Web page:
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[xml-dev] RE: When you create a markup language, what do your parent

From: "Cox, Bruce" <Bruce.Cox@-----.--->
To: "Costello, Roger L." <costello@-----.--->, "xml-dev@-----.---.---"
Date: 9/28/2011 8:02:00 PM
Seems to me, they mean whatever the business they model needs them to mean.  The terms "parent" and "child" are a convenient metaphor describing an abstraction that can model many different relationships, including (literally) parent-child, object-property, organism-organ, machine-component, heading-subheading, continent-subcontinent, molecule-atom, antecedent-consequent, husband-wife, genus-species, list-list item, state-county, congress-congress one, employer-employee, boss-subordinate, teacher-student, class-roster, set-members, galaxy-solar system, solar system-planets, planet-satellites, creator-creation, premises-conclusion, inventor-invention, and many other relationships.

I could be wrong, Roger, but it seems to me that the XSLT fragment specifies an operation, which when executed, defines a set by selecting its members.  Saying that it "defines a truth" seems a bit of a stretch, in the sense that the membership of the set will vary with the instances to which the fragment is applied.  The set could end up empty, in which case the statement "For each cost element, c, c is greater than 0" would not be true.  For XSLT, I'd say the parent-child terms are operation-output, which is always true since it includes the case where the output is null.

Bruce B Cox
Director, Usability and Design Division, OCIO, USPTO

-----Original Message-----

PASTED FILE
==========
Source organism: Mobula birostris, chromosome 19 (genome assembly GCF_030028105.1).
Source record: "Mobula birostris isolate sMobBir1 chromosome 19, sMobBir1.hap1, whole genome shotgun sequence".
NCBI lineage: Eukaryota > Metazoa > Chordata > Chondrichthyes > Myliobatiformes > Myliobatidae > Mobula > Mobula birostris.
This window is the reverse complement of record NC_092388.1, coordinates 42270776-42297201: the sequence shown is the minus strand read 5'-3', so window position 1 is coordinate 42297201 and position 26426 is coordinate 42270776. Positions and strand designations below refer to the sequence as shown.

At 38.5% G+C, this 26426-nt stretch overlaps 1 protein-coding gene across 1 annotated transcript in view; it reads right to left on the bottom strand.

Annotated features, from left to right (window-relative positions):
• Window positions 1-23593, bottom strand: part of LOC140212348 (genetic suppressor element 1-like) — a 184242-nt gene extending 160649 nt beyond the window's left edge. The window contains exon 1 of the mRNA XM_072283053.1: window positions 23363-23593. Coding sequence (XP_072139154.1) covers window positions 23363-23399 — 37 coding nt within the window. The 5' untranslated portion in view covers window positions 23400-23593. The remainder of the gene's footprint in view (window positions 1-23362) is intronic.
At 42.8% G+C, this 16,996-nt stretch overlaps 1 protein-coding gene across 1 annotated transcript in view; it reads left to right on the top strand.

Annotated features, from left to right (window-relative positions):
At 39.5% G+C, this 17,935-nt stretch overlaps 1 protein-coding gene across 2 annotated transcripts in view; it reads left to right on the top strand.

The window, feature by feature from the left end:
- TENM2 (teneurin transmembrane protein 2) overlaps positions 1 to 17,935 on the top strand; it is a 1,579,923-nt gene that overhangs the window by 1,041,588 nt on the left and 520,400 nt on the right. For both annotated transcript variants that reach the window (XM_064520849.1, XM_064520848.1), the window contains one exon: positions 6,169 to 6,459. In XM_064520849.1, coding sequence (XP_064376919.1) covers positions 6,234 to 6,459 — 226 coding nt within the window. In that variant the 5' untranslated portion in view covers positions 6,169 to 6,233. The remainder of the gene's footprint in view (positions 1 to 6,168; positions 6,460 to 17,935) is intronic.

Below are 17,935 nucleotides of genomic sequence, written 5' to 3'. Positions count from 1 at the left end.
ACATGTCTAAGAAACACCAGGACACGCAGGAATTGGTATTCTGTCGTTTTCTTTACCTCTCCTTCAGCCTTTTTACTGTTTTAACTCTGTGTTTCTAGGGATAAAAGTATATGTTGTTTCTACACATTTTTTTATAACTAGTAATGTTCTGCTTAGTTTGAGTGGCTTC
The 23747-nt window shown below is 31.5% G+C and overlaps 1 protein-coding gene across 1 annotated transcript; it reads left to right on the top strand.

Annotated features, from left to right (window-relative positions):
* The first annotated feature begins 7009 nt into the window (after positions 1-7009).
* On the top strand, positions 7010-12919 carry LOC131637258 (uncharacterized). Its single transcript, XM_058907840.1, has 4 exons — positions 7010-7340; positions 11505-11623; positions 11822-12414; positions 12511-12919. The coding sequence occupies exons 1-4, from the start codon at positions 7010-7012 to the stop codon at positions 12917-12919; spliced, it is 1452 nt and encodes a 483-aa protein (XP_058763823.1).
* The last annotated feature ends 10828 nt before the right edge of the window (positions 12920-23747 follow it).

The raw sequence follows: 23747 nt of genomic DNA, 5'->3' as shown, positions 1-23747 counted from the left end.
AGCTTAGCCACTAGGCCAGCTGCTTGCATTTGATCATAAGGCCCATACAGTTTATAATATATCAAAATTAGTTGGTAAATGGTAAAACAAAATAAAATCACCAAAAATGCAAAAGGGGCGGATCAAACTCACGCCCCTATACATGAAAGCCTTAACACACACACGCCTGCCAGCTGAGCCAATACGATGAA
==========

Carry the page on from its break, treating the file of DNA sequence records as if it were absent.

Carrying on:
From: Costello, Roger L. [mailto:costello@m...] 
Sent: 2011 September 26, Monday 08:54
To: xml-dev@l...
Subject: When you create a markup language, what do your parent elements mean? What do your children elements mean?

Hi Folks,

How do you define a parent element and its children?

The Geography Markup Language (GML) defines a parent element as corresponding to a real-world object and its children as properties of the real-world object. Thus, parent-child means object-property. For example, a Bridge is a real-world object and thus is the name of the parent element. Total-length, width, and crosses are properties of Bridge and thus are the names of its children:

<?xml version="1.0" encoding="UTF-8"?>
<Bridge>
    <total-length>_____</total-length>
    <width>_____</width>
    <crosses>_____</crosses>
</Bridge>

All GML applications treat a parent element as an object and its children as properties of the object.

GML takes an Object-Oriented perspective on the meaning of markup.

(The following discussion on XSLT may be stated better and/or more accurately; I invite your revision) 

XSLT takes a different perspective. XSLT takes the perspective that markup is a definition. For example, the following XSLT makes this definition: "For each cost element, c, c is greater than 0":

<xsl:for-each select="//cost">
    <xsl:variable name="c" select="xs:integer(.)" />
    <xsl:value-of select="c &gt; 0" />
</xsl:for-each> 

Each XSLT processor treats the for-each parent element as an expression of a truth (specified by its children) over the range of values indicated in the select attribute.

XSLT takes a Functional perspective on the meaning of markup.

Recap: here are two ways of defining the meaning of markup:

1. Object-property
2. Functional definition

What other ways are there? 

When you create a markup language, what do your parent elements mean? What do your children elements mean?

/Roger

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